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How to Spot the Signs of Opioid Addiction in Loved Ones

woman sitting on a couch talking to another woman who is upset. The image represents someone talking to their loved one about opioid addiction.

 Knowing how to spot the signs of opioid addiction in loved ones, such as changes in behavior and physical appearance, can help you intervene and support their recovery journey.

Spotting the Signs of Opioid Addiction in Loved Ones

There are so many signs and symptoms of potential opioid addiction that it can be daunting to track them all. While we can list the most common signs, remember that the most critical indicator of a potential problem is a change to the core of their personality. Early detection can make all the difference. If your loved one seems different, trust your gut, and talk to them about addiction. 

Other signs of opioid addiction include:

  • Sudden or drastic behavior changes or personality changes
  • Becoming increasingly withdrawn or isolated
  • Neglecting their physical appearance or hygiene
  • Sudden financial problems
  • Sudden criminal activity
  • Becoming more secretive or lying about things
  • Decreased emotional stability
  • Showing signs of constantly being tired, like nodding off or sleeping excessively
  • Dilated or constricted pupils
  • Shallow breathing, wheezing, or other potential respiratory problems


Approaching a Loved One About their Opioid Addiction

Approaching a loved one about their opioid addiction can be challenging, and an intervention isn’t always the best option. Remember to approach the situation with empathy and a willingness to help however you can. Hear their concerns, avoid any potential judgment or criticism, and provide resources and support, whether a ride to a treatment center or simply an ear to listen.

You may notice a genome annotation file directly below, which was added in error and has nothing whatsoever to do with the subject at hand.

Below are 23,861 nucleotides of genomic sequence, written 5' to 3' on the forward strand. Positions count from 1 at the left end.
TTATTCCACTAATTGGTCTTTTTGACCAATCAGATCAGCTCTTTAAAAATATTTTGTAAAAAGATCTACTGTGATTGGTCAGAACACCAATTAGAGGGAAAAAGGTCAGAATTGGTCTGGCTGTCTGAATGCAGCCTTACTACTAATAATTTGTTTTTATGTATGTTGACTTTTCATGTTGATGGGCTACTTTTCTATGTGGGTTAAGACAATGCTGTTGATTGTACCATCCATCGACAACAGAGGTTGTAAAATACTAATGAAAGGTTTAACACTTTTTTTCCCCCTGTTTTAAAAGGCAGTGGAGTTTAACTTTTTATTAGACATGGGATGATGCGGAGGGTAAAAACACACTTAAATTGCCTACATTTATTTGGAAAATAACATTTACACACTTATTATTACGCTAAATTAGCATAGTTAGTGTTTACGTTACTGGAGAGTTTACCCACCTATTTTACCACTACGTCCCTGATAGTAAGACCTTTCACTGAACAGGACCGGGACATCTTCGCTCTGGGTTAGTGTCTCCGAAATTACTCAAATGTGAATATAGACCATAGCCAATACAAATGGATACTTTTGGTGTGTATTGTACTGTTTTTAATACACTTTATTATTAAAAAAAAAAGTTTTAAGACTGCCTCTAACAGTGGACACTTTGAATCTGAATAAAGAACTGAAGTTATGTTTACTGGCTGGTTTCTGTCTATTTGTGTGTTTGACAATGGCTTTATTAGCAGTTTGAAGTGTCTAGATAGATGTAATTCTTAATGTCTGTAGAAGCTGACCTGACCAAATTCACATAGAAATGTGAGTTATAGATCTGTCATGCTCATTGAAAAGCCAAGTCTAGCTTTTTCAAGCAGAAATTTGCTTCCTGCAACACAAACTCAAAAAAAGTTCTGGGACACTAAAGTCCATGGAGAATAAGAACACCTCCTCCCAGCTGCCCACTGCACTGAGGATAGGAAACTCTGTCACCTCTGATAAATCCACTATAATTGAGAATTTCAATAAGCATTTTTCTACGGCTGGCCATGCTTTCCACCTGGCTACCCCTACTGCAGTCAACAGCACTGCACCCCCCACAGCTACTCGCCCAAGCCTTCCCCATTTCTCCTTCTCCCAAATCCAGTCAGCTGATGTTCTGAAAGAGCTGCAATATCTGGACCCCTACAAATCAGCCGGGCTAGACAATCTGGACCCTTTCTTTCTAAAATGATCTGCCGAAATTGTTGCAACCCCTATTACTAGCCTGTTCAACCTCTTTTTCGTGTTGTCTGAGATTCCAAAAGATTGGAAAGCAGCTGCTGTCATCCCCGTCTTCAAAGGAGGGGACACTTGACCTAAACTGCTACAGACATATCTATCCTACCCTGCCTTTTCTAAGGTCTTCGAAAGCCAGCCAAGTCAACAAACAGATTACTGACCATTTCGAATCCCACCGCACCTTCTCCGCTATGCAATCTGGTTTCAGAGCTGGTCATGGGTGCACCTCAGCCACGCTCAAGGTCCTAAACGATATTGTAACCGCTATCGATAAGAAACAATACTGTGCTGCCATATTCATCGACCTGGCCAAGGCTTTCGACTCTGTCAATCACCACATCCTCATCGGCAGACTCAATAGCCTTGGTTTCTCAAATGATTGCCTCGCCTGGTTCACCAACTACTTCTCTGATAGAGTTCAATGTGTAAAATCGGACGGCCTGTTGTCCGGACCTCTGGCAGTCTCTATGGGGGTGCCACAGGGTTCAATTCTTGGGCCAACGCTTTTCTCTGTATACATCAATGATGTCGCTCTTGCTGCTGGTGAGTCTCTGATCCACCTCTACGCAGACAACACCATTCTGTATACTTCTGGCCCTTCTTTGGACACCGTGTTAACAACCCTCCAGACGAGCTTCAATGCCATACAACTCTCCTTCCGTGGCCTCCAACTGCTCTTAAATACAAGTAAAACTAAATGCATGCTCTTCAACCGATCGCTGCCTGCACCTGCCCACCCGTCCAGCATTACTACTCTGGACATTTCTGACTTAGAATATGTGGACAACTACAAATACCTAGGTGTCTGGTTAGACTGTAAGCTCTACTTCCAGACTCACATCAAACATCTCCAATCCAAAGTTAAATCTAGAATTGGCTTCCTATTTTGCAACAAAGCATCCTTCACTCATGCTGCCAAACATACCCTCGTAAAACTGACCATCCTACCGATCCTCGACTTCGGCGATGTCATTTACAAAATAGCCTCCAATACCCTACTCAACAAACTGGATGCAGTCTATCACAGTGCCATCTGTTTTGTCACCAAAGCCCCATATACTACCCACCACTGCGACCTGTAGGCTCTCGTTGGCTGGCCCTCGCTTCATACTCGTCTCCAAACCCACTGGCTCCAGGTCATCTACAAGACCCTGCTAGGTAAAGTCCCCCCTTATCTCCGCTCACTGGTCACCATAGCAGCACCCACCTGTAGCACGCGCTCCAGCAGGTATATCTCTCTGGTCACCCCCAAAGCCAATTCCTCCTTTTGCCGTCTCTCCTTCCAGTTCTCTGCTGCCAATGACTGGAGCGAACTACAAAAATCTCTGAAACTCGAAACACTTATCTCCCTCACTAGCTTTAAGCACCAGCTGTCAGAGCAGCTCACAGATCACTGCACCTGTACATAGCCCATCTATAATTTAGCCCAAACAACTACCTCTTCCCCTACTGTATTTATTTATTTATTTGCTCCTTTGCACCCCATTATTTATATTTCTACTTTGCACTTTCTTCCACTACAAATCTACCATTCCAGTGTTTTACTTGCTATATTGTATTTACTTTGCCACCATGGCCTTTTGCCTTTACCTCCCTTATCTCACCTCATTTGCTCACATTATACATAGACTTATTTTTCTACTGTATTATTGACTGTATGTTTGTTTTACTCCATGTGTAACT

What are Opioids?

Opioids are a specific class of prescription drugs that can uniquely provide pain-relief effects. Manufacturers directly derive some opioids from the opium poppy. In contrast, researchers must create others entirely synthetically in a lab. These drugs bind to specific receptors in the body and brain to block pain in those with severe chronic pain and feelings of euphoria in those who lack such pain. 

Opioids are highly addictive and can considerably impact the mental and physical health of the individual taking them, particularly when taken in substantial amounts or over prolonged periods. Opioids are highly effective at managing chronic or severe pain that is difficult to treat in other ways. Still, they are also highly addictive and can have many adverse effects when misused or abused. Below are some of the most frequently-abused opioids, as well as some information on what they are and how they work. 


Oxycodone is a powerful prescription painkiller prescribed to help manage moderate to severe pain and is highly addictive. It is known for building dependence in users that use it consistently for only a short time. Several brands realize it in the pharmaceutical space, including OxyContin and Percocet.


Doctors use hydrocodone, another prescription opioid, to manage moderate to severe chronic pain in cases where other treatments or medications aren’t as effective. It is addictive and can build dependence with constant use over an extended period. Vicodin and Lortab are brand names for two opioid products.